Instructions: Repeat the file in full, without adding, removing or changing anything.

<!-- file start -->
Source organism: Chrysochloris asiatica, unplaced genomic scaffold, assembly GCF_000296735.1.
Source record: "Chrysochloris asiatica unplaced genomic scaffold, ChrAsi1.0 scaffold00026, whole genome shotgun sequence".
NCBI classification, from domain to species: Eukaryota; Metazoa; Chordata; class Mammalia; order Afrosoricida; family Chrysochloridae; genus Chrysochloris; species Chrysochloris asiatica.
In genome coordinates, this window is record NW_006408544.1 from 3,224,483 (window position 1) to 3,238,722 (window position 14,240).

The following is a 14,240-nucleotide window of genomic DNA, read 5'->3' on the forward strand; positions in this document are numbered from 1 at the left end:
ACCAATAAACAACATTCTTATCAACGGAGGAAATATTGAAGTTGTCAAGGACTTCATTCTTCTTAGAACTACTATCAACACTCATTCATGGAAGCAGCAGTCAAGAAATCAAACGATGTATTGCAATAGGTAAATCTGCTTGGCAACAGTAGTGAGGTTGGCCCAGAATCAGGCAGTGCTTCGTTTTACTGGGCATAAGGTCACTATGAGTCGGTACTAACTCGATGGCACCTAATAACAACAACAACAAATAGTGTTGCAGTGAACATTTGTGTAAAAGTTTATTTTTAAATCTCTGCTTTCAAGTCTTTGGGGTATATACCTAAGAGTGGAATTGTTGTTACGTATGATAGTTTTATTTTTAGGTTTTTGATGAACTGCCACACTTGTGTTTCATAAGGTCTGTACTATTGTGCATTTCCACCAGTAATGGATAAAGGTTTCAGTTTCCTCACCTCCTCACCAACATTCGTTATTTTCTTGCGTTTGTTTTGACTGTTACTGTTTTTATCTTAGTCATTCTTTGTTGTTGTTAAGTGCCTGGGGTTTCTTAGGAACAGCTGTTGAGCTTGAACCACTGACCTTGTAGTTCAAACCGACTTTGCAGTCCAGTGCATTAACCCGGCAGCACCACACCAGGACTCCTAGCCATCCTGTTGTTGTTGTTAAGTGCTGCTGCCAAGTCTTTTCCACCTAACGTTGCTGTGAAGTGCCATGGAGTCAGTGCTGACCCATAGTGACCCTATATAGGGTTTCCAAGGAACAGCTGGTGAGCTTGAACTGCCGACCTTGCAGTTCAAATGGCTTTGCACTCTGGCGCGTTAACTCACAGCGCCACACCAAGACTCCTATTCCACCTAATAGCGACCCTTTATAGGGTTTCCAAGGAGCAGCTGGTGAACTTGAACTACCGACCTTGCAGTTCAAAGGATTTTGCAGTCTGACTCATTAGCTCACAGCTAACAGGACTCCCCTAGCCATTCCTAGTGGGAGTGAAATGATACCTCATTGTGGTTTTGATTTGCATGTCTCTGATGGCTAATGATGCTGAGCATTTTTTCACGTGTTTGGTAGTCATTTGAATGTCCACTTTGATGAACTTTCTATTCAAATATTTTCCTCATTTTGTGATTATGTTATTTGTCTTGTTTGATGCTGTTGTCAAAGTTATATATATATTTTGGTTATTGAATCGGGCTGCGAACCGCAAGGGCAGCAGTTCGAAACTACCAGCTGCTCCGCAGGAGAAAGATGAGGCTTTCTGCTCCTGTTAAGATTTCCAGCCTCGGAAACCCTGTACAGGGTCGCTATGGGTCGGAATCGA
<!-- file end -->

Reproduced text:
Source organism: Chrysochloris asiatica, unplaced genomic scaffold, assembly GCF_000296735.1.
Source record: "Chrysochloris asiatica unplaced genomic scaffold, ChrAsi1.0 scaffold00026, whole genome shotgun sequence".
NCBI classification, from domain to species: Eukaryota; Metazoa; Chordata; class Mammalia; order Afrosoricida; family Chrysochloridae; genus Chrysochloris; species Chrysochloris asiatica.
In genome coordinates, this window is record NW_006408544.1 from 3,224,483 (window position 1) to 3,238,722 (window position 14,240).

The following is a 14,240-nucleotide window of genomic DNA, read 5'->3' on the forward strand; positions in this document are numbered from 1 at the left end:
ACCAATAAACAACATTCTTATCAACGGAGGAAATATTGAAGTTGTCAAGGACTTCATTCTTCTTAGAACTACTATCAACACTCATTCATGGAAGCAGCAGTCAAGAAATCAAACGATGTATTGCAATAGGTAAATCTGCTTGGCAACAGTAGTGAGGTTGGCCCAGAATCAGGCAGTGCTTCGTTTTACTGGGCATAAGGTCACTATGAGTCGGTACTAACTCGATGGCACCTAATAACAACAACAACAAATAGTGTTGCAGTGAACATTTGTGTAAAAGTTTATTTTTAAATCTCTGCTTTCAAGTCTTTGGGGTATATACCTAAGAGTGGAATTGTTGTTACGTATGATAGTTTTATTTTTAGGTTTTTGATGAACTGCCACACTTGTGTTTCATAAGGTCTGTACTATTGTGCATTTCCACCAGTAATGGATAAAGGTTTCAGTTTCCTCACCTCCTCACCAACATTCGTTATTTTCTTGCGTTTGTTTTGACTGTTACTGTTTTTATCTTAGTCATTCTTTGTTGTTGTTAAGTGCCTGGGGTTTCTTAGGAACAGCTGTTGAGCTTGAACCACTGACCTTGTAGTTCAAACCGACTTTGCAGTCCAGTGCATTAACCCGGCAGCACCACACCAGGACTCCTAGCCATCCTGTTGTTGTTGTTAAGTGCTGCTGCCAAGTCTTTTCCACCTAACGTTGCTGTGAAGTGCCATGGAGTCAGTGCTGACCCATAGTGACCCTATATAGGGTTTCCAAGGAACAGCTGGTGAGCTTGAACTGCCGACCTTGCAGTTCAAATGGCTTTGCACTCTGGCGCGTTAACTCACAGCGCCACACCAAGACTCCTATTCCACCTAATAGCGACCCTTTATAGGGTTTCCAAGGAGCAGCTGGTGAACTTGAACTACCGACCTTGCAGTTCAAAGGATTTTGCAGTCTGACTCATTAGCTCACAGCTAACAGGACTCCCCTAGCCATTCCTAGTGGGAGTGAAATGATACCTCATTGTGGTTTTGATTTGCATGTCTCTGATGGCTAATGATGCTGAGCATTTTTTCACGTGTTTGGTAGTCATTTGAATGTCCACTTTGATGAACTTTCTATTCAAATATTTTCCTCATTTTGTGATTATGTTATTTGTCTTGTTTGATGCTGTTGTCAAAGTTATATATATATTTTGGTTATTGAATCGGGCTGCGAACCGCAAGGGCAGCAGTTCGAAACTACCAGCTGCTCCGCAGGAGAAAGATGAGGCTTTCTGCTCCTGTTAAGATTTCCAGCCTCGGAAACCCTGTACAGGGTCGCTATGGGTCGGAATCGA